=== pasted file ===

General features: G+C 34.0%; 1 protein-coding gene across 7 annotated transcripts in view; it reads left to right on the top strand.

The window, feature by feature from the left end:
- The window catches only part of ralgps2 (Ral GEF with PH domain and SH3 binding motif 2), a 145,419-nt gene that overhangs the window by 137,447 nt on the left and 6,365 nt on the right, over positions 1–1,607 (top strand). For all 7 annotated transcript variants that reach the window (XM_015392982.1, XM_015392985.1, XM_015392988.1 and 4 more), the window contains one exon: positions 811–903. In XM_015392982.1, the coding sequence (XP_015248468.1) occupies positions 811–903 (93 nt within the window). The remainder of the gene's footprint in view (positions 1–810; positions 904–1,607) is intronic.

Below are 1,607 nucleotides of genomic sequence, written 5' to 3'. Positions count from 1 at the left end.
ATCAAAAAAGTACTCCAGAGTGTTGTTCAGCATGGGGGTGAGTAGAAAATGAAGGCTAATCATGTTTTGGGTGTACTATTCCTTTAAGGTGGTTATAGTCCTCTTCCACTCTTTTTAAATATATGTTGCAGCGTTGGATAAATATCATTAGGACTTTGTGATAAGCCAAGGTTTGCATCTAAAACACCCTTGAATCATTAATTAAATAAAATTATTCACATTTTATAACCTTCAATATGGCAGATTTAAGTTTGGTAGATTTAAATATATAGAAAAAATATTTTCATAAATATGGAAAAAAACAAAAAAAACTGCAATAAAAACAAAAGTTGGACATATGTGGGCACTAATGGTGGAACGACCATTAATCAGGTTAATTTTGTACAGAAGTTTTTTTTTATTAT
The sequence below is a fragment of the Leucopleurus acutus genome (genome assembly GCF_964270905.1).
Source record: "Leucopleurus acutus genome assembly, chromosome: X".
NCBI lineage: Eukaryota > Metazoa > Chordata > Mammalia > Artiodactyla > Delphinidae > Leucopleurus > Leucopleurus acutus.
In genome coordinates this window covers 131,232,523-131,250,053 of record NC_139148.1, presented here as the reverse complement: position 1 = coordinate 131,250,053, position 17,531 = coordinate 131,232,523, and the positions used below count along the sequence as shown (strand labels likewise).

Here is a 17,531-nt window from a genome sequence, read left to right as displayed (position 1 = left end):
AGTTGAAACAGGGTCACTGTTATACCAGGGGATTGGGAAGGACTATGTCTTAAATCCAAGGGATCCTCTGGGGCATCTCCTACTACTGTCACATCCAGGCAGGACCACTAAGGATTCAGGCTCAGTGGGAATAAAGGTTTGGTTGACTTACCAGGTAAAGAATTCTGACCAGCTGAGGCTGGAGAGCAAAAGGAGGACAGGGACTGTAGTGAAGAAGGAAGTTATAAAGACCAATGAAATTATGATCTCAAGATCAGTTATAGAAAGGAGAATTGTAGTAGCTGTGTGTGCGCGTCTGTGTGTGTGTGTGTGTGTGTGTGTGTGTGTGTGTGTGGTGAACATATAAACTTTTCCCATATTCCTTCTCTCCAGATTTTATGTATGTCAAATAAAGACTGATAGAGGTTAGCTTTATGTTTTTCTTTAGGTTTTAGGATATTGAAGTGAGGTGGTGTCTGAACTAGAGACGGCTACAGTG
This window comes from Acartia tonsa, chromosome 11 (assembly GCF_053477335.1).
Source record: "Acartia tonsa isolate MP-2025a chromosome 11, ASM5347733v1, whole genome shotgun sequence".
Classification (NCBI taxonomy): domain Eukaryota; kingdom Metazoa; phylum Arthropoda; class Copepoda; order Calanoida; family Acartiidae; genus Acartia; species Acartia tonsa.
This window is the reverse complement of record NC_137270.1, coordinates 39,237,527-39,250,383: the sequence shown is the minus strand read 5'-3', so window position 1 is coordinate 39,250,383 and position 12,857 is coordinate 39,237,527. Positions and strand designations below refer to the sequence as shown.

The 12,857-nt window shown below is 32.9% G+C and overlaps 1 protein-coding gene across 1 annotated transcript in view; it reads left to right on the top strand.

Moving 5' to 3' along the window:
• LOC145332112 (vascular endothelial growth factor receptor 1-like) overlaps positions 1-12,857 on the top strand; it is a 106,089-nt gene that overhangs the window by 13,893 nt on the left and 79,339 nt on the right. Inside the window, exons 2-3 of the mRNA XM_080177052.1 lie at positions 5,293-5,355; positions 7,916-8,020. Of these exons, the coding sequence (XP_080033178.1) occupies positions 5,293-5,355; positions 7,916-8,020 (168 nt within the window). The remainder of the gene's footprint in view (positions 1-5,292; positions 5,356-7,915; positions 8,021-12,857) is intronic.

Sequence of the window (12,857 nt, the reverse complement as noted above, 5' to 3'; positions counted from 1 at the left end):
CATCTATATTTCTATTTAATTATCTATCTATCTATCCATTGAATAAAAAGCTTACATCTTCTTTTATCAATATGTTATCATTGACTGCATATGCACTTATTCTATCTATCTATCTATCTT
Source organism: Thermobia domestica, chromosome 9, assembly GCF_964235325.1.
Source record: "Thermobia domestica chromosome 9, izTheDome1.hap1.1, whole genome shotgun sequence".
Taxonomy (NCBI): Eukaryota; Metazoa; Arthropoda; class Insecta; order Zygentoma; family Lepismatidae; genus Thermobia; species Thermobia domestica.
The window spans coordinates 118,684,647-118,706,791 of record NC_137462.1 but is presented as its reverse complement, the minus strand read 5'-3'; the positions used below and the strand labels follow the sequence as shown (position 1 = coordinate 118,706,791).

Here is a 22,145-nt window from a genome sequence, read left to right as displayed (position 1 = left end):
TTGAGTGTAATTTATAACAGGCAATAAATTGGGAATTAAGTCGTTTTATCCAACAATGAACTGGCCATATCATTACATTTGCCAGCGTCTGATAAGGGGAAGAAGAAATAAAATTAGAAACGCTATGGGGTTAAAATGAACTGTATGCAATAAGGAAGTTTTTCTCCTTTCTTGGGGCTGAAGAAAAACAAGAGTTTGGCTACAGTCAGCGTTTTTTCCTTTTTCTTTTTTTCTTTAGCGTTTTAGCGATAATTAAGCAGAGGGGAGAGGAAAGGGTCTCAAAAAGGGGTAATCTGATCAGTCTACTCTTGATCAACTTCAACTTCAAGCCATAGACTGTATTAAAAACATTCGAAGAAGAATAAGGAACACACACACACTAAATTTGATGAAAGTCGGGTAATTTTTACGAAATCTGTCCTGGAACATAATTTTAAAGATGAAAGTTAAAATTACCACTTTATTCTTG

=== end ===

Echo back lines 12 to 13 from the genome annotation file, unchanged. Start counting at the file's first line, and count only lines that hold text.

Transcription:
This window comes from Acartia tonsa, chromosome 11 (assembly GCF_053477335.1).
Source record: "Acartia tonsa isolate MP-2025a chromosome 11, ASM5347733v1, whole genome shotgun sequence".